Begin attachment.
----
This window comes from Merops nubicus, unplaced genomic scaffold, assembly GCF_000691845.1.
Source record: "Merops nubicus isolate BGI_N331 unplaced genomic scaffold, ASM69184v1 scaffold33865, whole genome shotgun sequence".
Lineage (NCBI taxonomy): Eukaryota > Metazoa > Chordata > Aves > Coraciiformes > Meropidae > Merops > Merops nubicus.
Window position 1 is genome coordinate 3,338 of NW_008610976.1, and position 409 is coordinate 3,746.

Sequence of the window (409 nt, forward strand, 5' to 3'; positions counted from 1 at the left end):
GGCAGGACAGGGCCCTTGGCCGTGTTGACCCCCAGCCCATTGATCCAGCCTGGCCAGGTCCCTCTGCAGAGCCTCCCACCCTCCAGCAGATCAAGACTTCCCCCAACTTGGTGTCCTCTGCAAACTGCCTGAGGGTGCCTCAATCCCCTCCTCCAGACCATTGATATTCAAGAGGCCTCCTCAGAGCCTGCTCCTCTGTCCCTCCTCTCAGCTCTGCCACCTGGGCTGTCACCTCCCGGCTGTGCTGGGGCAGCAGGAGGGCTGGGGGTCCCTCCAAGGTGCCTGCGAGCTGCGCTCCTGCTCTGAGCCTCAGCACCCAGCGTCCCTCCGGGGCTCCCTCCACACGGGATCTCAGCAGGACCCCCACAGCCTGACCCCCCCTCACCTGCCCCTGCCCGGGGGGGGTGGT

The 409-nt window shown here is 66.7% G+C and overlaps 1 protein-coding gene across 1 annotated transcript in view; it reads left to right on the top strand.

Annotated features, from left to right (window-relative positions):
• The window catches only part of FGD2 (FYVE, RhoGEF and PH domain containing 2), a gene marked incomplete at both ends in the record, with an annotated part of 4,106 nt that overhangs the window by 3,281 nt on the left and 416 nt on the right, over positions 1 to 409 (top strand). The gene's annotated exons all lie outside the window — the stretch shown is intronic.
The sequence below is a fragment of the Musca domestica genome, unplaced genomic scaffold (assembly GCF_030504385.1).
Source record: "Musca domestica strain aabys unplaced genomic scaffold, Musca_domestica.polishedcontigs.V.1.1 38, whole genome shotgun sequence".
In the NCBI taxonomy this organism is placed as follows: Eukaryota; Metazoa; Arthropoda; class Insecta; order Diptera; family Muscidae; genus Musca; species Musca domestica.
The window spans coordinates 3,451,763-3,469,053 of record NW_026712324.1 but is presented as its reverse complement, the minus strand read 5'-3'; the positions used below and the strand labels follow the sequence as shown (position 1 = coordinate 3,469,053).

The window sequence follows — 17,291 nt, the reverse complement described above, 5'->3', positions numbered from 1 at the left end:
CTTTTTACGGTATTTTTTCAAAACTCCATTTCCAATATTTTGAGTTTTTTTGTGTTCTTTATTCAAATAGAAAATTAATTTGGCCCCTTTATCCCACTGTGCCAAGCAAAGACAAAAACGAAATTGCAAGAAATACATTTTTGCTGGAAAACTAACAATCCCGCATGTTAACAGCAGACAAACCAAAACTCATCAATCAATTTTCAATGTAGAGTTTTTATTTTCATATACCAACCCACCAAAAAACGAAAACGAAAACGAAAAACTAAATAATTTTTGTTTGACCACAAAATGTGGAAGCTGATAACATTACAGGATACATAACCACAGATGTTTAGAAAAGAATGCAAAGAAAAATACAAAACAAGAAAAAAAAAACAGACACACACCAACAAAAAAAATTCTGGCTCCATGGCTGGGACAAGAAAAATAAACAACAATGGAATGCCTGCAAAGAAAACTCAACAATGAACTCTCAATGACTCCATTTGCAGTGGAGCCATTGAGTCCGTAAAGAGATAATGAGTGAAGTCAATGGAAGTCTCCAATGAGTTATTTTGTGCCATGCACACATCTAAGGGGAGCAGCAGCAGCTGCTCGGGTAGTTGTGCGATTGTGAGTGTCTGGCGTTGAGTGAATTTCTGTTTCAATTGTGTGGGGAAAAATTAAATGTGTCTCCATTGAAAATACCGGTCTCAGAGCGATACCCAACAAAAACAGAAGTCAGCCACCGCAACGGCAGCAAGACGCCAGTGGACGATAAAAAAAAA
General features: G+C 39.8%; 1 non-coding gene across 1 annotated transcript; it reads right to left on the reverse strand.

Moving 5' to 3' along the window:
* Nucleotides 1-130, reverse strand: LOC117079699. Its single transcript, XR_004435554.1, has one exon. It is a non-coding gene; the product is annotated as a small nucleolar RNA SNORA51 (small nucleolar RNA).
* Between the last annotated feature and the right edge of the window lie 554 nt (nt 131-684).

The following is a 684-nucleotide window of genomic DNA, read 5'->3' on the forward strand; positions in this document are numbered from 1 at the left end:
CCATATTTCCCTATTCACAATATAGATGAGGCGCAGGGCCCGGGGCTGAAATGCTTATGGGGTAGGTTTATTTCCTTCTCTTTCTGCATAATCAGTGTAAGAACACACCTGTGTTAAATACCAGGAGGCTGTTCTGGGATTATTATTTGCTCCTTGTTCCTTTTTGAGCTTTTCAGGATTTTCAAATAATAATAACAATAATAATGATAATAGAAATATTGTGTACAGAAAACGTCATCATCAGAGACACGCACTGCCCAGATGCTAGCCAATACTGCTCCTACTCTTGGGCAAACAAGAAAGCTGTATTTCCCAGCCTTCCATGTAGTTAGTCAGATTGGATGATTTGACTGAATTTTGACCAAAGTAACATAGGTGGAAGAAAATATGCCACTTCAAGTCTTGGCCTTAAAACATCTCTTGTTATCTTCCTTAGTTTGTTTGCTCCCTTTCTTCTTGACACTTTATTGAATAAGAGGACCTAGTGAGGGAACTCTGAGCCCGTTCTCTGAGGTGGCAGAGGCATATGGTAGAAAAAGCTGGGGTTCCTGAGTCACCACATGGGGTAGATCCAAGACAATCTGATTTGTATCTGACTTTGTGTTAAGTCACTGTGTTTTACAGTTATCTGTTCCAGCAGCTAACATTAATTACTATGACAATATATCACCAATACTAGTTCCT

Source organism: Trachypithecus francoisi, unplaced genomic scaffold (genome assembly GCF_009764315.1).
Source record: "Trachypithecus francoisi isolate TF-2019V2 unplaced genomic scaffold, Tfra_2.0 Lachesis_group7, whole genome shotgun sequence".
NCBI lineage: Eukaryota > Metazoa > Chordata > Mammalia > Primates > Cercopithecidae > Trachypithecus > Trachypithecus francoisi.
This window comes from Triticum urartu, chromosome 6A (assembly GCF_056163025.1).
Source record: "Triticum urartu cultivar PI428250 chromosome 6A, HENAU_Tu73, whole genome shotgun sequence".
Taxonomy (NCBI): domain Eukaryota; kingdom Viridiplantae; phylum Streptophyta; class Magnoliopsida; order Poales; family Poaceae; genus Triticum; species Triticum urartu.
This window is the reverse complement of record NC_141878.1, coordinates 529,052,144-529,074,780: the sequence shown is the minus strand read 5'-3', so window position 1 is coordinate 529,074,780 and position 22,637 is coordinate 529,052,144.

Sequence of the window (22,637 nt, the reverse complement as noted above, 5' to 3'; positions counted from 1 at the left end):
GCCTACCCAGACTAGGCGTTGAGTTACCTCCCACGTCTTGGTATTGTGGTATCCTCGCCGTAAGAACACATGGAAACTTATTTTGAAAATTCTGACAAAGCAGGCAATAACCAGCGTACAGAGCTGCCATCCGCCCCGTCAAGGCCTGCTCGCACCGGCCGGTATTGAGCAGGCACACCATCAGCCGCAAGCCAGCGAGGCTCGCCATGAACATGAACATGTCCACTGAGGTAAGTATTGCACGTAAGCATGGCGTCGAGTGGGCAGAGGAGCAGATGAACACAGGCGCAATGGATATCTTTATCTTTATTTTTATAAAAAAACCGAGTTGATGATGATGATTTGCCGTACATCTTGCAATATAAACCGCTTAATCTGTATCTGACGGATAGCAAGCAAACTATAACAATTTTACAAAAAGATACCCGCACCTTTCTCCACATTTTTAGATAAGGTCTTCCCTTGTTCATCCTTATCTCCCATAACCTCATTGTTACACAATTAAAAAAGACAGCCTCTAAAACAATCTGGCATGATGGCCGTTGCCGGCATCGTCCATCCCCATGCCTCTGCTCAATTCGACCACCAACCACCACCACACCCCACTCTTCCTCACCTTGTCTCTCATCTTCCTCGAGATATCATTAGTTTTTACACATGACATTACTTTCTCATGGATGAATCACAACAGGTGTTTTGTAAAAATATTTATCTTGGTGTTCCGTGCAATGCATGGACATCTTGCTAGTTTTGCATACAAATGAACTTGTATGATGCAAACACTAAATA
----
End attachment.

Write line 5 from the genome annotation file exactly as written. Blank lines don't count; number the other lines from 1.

Sequence of the window (409 nt, forward strand, 5' to 3'; positions counted from 1 at the left end):